October 4, 2020 ~ 5 min read

Create a neat RSVP card with pure CSS


GIF of RSVP card

I've been one of the lucky few who had a preview of @KevinJPowell's responsive web developer bootcamp on Scrimba. I cannot recommend it highly enough, as watching the course helped me immensely in writing this post!

With this post, you will learn how to create an RSVP card, with just CSS and HTML, for any occasion!

Also, I have to admit that I've been a massive Scrimba fan for a very long time and always keep telling everyone I meet at every meetup how great it is!

Naturally, if you fancy playing with my code, there is a playground.

If English is not your native language, like me, and you have never encountered RSVP cards before, RSVP is French for Répondez s'il vous plaît, meaning "Please respond" and is used widely in the UK, US, Canada, etc. as invitations to weddings and other formal occasions.

Start with simple HTML

Let's start with HTML representation of the card and have separate divs for card's front and back.

<html>
    <head>
        <link rel="stylesheet" href="index.css" />
    </head>
    <body>
        <div class="container">
            <div class="card">
                <div class="front">
                    <h1>Front</h1>
                </div>

                <div class="back">
                    <h1>Back</h1>
                </div>
            </div>
        </div>
    </body>
</html>

Image of rendered code above

Let's now add some basic CSS to prepare a container for where the card is going to be. We can use relative % units to make sure that everything is centred.

body {
    background: #b6d4df;
}

.container {
    position: absolute;
    background: none;
    top: 50%;
    left: 50%;
    transform: translate(-50%, -50%);
}

Image of rendered code above

Let's now add the card.

Percentage values are that of the parent container. So when we use width and height of 100% on .card class, it will take the same size as .container class.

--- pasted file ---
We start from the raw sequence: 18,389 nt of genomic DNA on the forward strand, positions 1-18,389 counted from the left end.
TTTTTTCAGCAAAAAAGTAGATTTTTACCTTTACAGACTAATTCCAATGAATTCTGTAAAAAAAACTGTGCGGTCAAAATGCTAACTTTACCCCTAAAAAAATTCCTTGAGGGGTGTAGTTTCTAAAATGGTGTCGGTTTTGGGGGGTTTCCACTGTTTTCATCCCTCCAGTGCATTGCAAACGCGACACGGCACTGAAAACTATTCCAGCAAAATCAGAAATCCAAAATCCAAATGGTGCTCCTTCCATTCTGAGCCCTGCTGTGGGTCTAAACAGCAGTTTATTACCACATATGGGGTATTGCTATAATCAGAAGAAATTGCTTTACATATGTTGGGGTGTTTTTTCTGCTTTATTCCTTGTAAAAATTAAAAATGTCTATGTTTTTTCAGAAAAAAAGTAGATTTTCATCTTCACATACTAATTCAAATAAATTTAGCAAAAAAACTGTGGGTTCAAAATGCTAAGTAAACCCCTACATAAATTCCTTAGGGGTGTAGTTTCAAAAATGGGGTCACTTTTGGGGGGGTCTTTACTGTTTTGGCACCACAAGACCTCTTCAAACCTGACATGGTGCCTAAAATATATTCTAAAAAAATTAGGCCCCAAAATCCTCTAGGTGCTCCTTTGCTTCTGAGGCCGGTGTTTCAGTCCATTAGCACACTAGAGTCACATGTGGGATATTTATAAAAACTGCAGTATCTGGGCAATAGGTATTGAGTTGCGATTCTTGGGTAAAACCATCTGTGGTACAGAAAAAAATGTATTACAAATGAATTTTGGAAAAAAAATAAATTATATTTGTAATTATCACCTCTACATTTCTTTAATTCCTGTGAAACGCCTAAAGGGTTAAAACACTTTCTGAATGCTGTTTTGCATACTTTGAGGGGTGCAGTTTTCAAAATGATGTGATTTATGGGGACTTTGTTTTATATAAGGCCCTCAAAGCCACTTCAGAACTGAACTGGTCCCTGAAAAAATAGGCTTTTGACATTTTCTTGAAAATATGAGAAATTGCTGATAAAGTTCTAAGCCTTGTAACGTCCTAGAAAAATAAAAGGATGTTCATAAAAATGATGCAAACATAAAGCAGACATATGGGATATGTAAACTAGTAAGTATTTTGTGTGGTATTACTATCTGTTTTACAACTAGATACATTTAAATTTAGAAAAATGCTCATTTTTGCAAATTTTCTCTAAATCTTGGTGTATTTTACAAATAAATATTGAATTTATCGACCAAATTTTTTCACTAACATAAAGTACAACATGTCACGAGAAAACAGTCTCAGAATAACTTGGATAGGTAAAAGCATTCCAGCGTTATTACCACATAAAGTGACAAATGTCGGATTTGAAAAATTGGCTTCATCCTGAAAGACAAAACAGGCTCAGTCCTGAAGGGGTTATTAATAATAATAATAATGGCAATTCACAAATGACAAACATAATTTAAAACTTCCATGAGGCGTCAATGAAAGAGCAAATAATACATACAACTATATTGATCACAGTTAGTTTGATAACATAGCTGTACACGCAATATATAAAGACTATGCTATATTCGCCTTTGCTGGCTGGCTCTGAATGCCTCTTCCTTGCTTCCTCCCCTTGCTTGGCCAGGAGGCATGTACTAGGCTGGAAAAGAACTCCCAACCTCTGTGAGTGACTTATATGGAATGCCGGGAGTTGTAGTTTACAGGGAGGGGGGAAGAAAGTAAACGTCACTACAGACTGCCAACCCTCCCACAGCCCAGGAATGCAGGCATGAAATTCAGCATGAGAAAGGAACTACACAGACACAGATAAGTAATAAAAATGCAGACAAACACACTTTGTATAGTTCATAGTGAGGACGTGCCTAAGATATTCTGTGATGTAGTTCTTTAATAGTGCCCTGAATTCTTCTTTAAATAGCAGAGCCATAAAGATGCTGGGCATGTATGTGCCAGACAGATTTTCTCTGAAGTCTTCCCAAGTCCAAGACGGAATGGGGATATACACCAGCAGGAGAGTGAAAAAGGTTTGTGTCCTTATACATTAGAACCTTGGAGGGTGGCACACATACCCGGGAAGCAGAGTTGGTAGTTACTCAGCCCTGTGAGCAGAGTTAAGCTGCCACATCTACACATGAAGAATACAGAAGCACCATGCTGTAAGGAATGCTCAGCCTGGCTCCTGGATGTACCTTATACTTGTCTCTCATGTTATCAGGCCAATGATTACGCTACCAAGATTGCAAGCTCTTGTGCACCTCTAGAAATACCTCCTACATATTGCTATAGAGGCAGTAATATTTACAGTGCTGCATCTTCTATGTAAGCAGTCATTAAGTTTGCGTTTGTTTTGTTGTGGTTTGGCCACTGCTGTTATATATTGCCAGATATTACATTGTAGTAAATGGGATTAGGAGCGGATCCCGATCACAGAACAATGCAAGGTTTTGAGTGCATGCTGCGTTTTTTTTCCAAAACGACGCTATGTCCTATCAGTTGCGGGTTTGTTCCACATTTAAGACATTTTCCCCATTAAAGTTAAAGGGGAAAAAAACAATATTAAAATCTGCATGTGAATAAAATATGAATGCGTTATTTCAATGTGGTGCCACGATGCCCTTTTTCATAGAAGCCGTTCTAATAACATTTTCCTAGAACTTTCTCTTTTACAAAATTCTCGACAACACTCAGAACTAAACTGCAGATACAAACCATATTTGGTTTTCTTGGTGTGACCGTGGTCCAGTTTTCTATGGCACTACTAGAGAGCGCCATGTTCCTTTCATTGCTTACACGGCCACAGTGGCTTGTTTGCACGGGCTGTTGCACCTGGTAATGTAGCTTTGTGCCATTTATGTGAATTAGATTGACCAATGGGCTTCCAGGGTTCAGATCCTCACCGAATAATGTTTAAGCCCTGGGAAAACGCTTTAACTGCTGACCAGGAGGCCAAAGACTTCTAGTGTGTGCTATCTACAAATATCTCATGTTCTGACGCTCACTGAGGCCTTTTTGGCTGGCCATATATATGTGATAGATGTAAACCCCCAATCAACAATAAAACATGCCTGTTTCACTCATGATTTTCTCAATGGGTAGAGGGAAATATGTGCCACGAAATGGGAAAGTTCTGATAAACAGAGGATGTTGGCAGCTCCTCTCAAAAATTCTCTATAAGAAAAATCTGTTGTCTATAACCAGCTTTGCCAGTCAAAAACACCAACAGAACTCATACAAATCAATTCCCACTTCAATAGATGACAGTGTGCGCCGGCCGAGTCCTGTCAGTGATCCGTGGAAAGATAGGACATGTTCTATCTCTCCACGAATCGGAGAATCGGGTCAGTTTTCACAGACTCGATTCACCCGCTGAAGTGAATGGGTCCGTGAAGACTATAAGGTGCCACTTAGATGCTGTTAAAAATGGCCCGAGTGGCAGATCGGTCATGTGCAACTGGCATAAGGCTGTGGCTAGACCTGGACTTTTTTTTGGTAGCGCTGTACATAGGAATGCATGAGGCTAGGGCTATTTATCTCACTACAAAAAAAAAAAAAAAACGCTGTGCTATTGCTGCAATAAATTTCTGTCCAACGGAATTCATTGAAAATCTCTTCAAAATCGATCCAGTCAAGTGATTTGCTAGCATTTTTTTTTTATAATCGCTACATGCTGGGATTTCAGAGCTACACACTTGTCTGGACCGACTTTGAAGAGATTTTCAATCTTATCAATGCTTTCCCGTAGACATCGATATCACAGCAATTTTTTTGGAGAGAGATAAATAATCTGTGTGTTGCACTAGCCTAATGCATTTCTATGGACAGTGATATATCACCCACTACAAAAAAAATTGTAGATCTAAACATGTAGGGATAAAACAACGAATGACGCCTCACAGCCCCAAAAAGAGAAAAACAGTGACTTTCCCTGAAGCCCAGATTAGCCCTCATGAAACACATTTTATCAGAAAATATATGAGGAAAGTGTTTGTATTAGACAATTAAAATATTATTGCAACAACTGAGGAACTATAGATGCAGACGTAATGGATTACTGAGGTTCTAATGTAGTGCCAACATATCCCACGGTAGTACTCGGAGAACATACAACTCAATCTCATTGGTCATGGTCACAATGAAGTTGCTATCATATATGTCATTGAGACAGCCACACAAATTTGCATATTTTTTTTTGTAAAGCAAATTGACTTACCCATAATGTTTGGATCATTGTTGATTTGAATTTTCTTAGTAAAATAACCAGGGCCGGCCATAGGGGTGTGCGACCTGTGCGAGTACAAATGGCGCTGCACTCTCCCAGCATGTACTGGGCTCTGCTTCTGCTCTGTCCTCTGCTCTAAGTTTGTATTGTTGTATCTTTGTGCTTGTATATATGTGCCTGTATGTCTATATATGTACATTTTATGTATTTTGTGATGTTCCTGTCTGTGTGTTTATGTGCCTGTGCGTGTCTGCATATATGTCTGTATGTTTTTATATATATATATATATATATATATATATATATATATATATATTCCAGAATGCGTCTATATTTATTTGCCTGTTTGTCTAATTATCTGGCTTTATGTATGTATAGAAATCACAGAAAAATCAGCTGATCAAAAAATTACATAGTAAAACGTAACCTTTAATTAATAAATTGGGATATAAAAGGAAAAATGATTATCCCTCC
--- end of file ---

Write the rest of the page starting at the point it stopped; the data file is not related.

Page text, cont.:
body {
    background: #b6d4df;
}

.container {
    position: absolute;
    width: 60%;
    height: 60%;
    background: none;
    top: 50%;
    left: 50%;
    transform: translate(-50%, -50%);
}

.card {
    position: relative;
    top: 0;
    left: 0;
    width: 100%;
    height: 100%;
}

And we can now also add styles for each face of the card.

.front,
.back {
    position: absolute;
    top: 0;
    left: 0;
    width: 100%;
    height: 100%;
    text-align: center;
    border-radius: 15px;
    overflow: hidden;
    background: #fafafa;
    color: #333;
}

Image of rendered code above

Well, the card is there, but we see the back of it. That's because back is rendered later, so it's covering front. To show front, I need to add backface-visibility: hidden; to both sides and now just need to rotate it.

.front,
.back {
    /* the rest of CSS */
    backface-visibility: hidden;
}

.back {
    transform: rotateY(180deg);
}

Image of rendered code above

That's much better. Let's try to make it flip around when we hover over the card.

.card:hover {
    transform: rotateY(180deg);
}

Image of rendered code above

We're getting there, but it's not what we quite wanted. The magic CSS line to flip the card is transform-style: preserve-3d;. I'm also going to add transition: all 0.8s ease; to .card to make the animation transition look more natural.

.card {
    position: relative;
    top: 0;
    left: 0;
    width: 100%;
    height: 100%;
    transform-style: preserve-3d;
    transition: all 0.8s ease;
}

o give the transition a slightly more polished look, let's add perspective: 1000px;.